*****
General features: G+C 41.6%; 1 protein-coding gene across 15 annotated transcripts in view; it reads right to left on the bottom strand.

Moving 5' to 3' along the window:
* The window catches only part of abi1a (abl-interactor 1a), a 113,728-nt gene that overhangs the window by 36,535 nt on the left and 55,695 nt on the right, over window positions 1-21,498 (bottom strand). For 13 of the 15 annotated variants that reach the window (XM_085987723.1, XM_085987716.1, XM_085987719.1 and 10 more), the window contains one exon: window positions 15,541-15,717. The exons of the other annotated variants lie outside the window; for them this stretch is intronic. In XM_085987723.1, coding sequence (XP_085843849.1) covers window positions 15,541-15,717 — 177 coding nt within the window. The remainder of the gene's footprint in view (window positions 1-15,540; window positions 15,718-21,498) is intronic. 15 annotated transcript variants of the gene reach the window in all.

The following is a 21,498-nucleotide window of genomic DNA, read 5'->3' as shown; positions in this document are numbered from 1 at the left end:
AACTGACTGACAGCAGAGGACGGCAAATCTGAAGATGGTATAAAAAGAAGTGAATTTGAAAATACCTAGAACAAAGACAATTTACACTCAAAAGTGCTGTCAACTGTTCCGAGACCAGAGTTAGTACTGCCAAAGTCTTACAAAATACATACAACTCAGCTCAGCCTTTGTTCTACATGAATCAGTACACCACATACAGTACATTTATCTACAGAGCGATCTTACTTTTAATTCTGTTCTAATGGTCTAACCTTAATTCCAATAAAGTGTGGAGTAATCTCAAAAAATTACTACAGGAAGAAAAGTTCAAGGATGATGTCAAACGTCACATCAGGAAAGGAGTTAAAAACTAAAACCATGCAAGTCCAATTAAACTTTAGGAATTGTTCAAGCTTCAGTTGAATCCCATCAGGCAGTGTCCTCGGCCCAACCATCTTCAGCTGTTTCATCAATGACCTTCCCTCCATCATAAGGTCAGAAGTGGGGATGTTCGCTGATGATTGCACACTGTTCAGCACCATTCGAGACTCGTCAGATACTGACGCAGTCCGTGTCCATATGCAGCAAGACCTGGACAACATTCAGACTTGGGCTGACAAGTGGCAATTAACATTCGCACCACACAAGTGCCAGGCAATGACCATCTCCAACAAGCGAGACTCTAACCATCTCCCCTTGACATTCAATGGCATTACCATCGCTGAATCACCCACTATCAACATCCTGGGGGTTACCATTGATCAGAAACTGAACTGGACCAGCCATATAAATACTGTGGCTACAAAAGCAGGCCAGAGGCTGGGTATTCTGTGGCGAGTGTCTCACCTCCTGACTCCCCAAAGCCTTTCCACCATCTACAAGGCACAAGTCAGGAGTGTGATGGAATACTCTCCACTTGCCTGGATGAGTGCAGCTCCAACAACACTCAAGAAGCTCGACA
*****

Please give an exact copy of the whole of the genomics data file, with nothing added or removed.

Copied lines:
General features: G+C 41.6%; 1 protein-coding gene across 15 annotated transcripts in view; it reads right to left on the bottom strand.

Moving 5' to 3' along the window:
* The window catches only part of abi1a (abl-interactor 1a), a 113,728-nt gene that overhangs the window by 36,535 nt on the left and 55,695 nt on the right, over window positions 1-21,498 (bottom strand). For 13 of the 15 annotated variants that reach the window (XM_085987723.1, XM_085987716.1, XM_085987719.1 and 10 more), the window contains one exon: window positions 15,541-15,717. The exons of the other annotated variants lie outside the window; for them this stretch is intronic. In XM_085987723.1, coding sequence (XP_085843849.1) covers window positions 15,541-15,717 — 177 coding nt within the window. The remainder of the gene's footprint in view (window positions 1-15,540; window positions 15,718-21,498) is intronic. 15 annotated transcript variants of the gene reach the window in all.

The following is a 21,498-nucleotide window of genomic DNA, read 5'->3' as shown; positions in this document are numbered from 1 at the left end:
AACTGACTGACAGCAGAGGACGGCAAATCTGAAGATGGTATAAAAAGAAGTGAATTTGAAAATACCTAGAACAAAGACAATTTACACTCAAAAGTGCTGTCAACTGTTCCGAGACCAGAGTTAGTACTGCCAAAGTCTTACAAAATACATACAACTCAGCTCAGCCTTTGTTCTACATGAATCAGTACACCACATACAGTACATTTATCTACAGAGCGATCTTACTTTTAATTCTGTTCTAATGGTCTAACCTTAATTCCAATAAAGTGTGGAGTAATCTCAAAAAATTACTACAGGAAGAAAAGTTCAAGGATGATGTCAAACGTCACATCAGGAAAGGAGTTAAAAACTAAAACCATGCAAGTCCAATTAAACTTTAGGAATTGTTCAAGCTTCAGTTGAATCCCATCAGGCAGTGTCCTCGGCCCAACCATCTTCAGCTGTTTCATCAATGACCTTCCCTCCATCATAAGGTCAGAAGTGGGGATGTTCGCTGATGATTGCACACTGTTCAGCACCATTCGAGACTCGTCAGATACTGACGCAGTCCGTGTCCATATGCAGCAAGACCTGGACAACATTCAGACTTGGGCTGACAAGTGGCAATTAACATTCGCACCACACAAGTGCCAGGCAATGACCATCTCCAACAAGCGAGACTCTAACCATCTCCCCTTGACATTCAATGGCATTACCATCGCTGAATCACCCACTATCAACATCCTGGGGGTTACCATTGATCAGAAACTGAACTGGACCAGCCATATAAATACTGTGGCTACAAAAGCAGGCCAGAGGCTGGGTATTCTGTGGCGAGTGTCTCACCTCCTGACTCCCCAAAGCCTTTCCACCATCTACAAGGCACAAGTCAGGAGTGTGATGGAATACTCTCCACTTGCCTGGATGAGTGCAGCTCCAACAACACTCAAGAAGCTCGACA